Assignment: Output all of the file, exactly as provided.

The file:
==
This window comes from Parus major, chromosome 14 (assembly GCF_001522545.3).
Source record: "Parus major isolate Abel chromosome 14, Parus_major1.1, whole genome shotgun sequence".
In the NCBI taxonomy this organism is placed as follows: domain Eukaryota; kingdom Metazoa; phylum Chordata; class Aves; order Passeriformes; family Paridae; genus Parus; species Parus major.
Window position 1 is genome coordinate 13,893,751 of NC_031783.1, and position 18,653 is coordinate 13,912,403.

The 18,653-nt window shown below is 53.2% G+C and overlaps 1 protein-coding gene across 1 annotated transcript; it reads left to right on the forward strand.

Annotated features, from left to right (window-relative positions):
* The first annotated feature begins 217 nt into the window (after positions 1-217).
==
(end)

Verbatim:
This window comes from Parus major, chromosome 14 (assembly GCF_001522545.3).
Source record: "Parus major isolate Abel chromosome 14, Parus_major1.1, whole genome shotgun sequence".
In the NCBI taxonomy this organism is placed as follows: domain Eukaryota; kingdom Metazoa; phylum Chordata; class Aves; order Passeriformes; family Paridae; genus Parus; species Parus major.
Window position 1 is genome coordinate 13,893,751 of NC_031783.1, and position 18,653 is coordinate 13,912,403.

The 18,653-nt window shown below is 53.2% G+C and overlaps 1 protein-coding gene across 1 annotated transcript; it reads left to right on the forward strand.

Annotated features, from left to right (window-relative positions):
* The first annotated feature begins 217 nt into the window (after positions 1-217).